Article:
It is not surprising for any of us to hear, yet again, that there is a decreasing number of American students going into scientific and engineering fields.
The same reasons have also been used for as long as I can remember. These include students’ lack of interest, parental pressure in not going into a scientific field because of the difficulty and pathetic salaries compared to some other professions and, of course, the rising engineering unemployment rate among U.S. citizens. The result of this decline has not been fully realized or understood, but many predict that other countries, such as China, will catch up to America, not only in scientific endeavors, but also in the international investment market and in military innovations. Earlier this year, China actually tested an anti-satellite weapon, blowing an orbital satellite into hundreds of pieces and leaving that area of space littered with debris. This will probably never be in real military use against the United States, but it was a strong statement for China’s relatively new space program. It is without question that if America wants to remain ahead of the rest of the scientific world, then more American students need to be earning advanced science degrees at the graduate level.
How to accomplish this is a question with which many universities are faced, but I believe that there is an obvious issue that nobody ever seems to address, and admittedly, I am addressing it timidly. This sentence from Purdue University’s aerospace engineering graduate admissions Web site says it all: “57 percent of our students are U.S. citizens.” Being a science major, I know that more and more foreign citizens are being admitted to the top universities — I have worked and gone to class with them here at Clemson — but 57 percent! This is only my second year in college, but I know many good American-born students that have applied for graduate positions and have been turned down. Or, more likely, good students that became discouraged and did not even apply to the top schools. And who could blame them with those kinds of numbers?
More than one school has these kinds of “positive” numbers on their websites. Take a look at MIT, Cal Tech and even Georgia Tech. This leaves me thinking: Is the lack of American scientists a result of the lack of students’ interests, or should we be holding graduate schools responsible for admitting such an appallingly low number of U.S. citizens? Universities, especially private ones, may defend themselves by saying that they are choosing the best students for their program, but what good is it for our country to educate so many non-allied foreign students at our best universities, and then allow them to go directly back to their home nations and compete against us? Is it the unrealistic dream of scientists uniting together worldwide for one common goal? Last time I checked, we live in a capitalist society and like it or not, there is a difference between a Chinese scientist making a discovery and an American scientist making the same one.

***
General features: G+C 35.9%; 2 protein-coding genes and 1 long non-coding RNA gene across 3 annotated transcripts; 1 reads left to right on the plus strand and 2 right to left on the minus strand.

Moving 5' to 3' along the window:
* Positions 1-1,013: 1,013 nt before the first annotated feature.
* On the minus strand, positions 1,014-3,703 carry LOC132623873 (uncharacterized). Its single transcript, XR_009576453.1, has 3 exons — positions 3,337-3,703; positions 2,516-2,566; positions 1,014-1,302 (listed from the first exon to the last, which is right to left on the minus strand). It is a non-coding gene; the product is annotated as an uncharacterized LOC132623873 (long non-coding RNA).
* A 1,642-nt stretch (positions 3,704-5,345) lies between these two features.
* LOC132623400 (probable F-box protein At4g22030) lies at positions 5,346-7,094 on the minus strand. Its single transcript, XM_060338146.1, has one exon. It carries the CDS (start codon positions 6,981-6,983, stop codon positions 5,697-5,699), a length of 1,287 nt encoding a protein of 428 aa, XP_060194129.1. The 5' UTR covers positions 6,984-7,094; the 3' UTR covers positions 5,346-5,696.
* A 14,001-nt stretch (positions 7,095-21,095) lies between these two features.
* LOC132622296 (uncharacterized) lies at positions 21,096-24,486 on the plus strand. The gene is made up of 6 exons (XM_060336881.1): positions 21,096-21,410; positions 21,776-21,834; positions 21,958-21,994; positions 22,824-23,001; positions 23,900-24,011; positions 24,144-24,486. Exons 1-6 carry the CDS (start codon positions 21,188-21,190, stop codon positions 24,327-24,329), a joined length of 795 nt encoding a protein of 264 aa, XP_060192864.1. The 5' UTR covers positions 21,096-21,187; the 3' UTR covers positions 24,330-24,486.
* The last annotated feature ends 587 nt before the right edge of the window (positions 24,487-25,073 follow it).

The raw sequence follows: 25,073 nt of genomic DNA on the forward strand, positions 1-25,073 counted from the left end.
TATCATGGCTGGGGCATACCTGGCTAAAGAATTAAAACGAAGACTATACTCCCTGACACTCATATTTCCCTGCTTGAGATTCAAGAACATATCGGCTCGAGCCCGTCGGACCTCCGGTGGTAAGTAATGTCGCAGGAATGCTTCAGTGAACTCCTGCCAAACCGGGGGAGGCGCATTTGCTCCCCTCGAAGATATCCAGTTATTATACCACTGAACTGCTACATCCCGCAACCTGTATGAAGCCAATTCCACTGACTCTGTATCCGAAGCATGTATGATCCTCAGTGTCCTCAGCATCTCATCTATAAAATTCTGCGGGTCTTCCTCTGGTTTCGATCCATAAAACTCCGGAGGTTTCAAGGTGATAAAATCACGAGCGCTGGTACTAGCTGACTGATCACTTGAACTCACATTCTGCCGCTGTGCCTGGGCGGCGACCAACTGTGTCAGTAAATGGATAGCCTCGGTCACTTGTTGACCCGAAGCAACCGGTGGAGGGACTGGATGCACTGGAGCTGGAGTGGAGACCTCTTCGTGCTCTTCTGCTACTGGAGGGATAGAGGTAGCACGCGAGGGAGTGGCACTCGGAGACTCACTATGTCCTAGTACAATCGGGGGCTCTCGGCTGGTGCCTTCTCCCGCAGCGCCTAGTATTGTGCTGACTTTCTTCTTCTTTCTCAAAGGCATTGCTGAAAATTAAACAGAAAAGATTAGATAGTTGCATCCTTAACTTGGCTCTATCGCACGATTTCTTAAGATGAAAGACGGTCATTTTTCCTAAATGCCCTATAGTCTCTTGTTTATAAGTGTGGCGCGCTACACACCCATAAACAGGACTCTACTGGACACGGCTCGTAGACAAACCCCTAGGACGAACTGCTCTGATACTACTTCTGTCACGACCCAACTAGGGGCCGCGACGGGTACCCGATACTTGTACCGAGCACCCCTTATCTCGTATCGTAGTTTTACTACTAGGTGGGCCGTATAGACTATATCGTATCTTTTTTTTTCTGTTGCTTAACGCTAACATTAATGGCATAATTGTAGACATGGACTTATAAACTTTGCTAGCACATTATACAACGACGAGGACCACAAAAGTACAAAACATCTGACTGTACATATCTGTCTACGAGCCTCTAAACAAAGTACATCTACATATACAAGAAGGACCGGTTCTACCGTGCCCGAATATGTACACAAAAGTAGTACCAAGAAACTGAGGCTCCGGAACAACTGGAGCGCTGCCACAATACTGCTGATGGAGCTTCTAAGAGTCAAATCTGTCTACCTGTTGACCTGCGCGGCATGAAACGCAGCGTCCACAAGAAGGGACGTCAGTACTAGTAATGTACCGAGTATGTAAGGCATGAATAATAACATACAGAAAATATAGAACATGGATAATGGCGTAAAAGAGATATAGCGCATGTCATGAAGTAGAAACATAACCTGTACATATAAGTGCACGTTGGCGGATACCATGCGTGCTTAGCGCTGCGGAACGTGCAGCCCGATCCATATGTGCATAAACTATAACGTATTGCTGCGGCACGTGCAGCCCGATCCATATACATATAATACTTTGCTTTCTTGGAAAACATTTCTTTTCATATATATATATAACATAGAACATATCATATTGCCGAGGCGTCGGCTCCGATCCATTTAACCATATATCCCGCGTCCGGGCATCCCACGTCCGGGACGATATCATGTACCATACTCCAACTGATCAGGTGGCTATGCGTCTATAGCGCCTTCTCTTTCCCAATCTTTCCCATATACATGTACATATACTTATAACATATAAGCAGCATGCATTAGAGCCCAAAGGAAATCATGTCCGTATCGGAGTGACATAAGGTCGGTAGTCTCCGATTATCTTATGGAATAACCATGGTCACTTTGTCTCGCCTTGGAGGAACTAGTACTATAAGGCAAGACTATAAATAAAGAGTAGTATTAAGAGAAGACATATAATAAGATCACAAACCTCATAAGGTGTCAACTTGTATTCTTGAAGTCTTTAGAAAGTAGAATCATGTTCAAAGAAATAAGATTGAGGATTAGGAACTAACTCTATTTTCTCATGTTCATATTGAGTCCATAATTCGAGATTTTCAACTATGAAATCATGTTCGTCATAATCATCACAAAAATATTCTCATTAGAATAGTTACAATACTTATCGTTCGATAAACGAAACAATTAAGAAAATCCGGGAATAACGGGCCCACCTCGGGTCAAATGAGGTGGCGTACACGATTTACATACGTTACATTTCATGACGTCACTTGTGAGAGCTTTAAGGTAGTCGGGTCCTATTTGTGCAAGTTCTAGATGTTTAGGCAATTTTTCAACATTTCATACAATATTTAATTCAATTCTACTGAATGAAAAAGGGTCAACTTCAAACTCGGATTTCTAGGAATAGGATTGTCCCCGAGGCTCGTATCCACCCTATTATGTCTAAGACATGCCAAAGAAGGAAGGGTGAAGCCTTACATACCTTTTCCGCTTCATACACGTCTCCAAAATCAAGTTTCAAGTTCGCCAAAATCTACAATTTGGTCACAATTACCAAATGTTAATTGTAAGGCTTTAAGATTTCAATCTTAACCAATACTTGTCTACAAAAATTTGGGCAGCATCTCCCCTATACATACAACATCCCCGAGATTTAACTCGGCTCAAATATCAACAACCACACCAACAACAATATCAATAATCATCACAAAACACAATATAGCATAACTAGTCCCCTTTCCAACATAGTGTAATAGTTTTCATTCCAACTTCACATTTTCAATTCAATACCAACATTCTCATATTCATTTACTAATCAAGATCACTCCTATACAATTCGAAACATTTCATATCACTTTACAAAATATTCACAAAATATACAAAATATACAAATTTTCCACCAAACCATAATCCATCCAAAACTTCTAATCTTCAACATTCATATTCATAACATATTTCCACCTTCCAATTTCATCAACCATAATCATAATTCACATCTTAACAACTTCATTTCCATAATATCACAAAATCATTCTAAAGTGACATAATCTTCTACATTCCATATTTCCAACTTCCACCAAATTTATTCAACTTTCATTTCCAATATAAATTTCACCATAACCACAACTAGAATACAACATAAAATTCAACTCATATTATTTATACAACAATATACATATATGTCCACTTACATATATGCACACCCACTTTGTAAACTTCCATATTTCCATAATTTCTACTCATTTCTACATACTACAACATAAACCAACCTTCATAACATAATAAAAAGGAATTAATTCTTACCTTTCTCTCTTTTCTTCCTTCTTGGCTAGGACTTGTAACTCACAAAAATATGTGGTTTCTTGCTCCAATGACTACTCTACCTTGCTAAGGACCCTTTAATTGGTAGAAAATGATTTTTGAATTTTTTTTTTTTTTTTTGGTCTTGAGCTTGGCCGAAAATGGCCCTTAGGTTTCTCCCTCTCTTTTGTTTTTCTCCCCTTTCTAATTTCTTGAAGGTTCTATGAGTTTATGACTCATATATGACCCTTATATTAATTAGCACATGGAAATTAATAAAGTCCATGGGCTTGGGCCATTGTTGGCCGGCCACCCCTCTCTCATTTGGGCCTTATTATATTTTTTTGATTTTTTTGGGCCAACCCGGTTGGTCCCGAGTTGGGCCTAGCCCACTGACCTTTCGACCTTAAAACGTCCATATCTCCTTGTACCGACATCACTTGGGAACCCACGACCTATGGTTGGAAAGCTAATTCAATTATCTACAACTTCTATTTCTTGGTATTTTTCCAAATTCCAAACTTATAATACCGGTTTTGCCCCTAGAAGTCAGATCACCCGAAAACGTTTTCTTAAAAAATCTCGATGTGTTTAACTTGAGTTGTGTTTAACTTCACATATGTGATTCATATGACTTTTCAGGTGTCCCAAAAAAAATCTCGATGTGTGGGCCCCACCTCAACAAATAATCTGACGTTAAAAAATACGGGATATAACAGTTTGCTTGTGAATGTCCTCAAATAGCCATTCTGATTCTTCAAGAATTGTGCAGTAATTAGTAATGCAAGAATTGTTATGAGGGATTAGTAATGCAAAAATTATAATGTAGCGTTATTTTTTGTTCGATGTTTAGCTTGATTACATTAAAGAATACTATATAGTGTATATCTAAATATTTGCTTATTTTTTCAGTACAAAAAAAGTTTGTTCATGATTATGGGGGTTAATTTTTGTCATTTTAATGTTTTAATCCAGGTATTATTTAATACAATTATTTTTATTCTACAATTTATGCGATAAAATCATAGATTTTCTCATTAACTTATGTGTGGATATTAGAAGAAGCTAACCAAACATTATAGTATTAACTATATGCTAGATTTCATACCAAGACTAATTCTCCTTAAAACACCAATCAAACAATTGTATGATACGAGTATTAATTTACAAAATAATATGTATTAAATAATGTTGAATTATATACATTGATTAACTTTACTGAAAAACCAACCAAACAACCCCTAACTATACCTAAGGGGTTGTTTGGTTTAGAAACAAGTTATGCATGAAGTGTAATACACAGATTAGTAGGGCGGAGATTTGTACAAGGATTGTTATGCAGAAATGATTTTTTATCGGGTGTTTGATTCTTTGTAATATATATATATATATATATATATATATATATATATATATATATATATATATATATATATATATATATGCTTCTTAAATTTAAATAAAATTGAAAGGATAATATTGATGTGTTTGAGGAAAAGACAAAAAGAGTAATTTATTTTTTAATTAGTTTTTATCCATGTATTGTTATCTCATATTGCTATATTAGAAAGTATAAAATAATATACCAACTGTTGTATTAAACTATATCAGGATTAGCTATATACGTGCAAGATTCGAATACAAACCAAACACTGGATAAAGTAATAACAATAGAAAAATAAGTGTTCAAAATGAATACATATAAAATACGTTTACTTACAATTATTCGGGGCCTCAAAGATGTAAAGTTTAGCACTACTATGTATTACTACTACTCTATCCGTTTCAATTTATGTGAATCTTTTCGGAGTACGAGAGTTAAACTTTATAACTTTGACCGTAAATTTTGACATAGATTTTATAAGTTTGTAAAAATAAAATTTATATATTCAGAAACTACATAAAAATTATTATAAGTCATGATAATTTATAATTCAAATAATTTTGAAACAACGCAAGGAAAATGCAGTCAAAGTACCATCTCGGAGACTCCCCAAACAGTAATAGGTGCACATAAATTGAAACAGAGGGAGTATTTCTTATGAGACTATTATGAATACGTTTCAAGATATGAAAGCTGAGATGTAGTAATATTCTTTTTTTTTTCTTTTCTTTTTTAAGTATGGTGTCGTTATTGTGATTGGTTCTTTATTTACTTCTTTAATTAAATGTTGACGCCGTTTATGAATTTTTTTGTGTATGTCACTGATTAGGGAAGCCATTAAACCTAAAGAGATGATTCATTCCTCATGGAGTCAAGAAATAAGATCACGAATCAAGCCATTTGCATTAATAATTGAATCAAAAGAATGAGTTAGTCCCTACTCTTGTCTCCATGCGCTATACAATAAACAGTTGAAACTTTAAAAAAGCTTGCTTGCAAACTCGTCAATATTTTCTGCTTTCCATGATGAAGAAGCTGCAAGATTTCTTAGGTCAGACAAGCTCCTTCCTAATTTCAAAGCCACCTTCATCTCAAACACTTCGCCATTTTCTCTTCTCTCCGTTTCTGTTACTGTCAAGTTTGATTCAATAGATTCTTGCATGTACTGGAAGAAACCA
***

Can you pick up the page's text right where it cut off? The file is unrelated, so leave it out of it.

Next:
The only logical conclusion I could think of was that universities have become too afraid of cries for diversity. But this is not an issue of diversity. There is absolutely nothing wrong with a foreign citizen pursuing an education in America and then remaining here to join the workforce, even if he chooses not to become a citizen and just applies for a visa. This is actually one of the best examples of the “American dream,” and part of what keeps the United States ahead of the rest of the world’s scientists — we attract the majority of the best. We all probably have friends or professors that have done this, and we all probably agree that it is a great thing that they are able to do it. As a matter of fact, one solution to the problem may be making it easier for foreign graduate students to obtain work visas and U.S. citizenship while still in school.
However, it would still be foolish to think that all of the foreign science students admitted to our universities are going to stay here. Graduate admissions committees need to be more realistic and think of their nation’s future as they choose among an increasingly diverse pool of applicants. Lucas Hurd The Tiger Clemson University U-Wire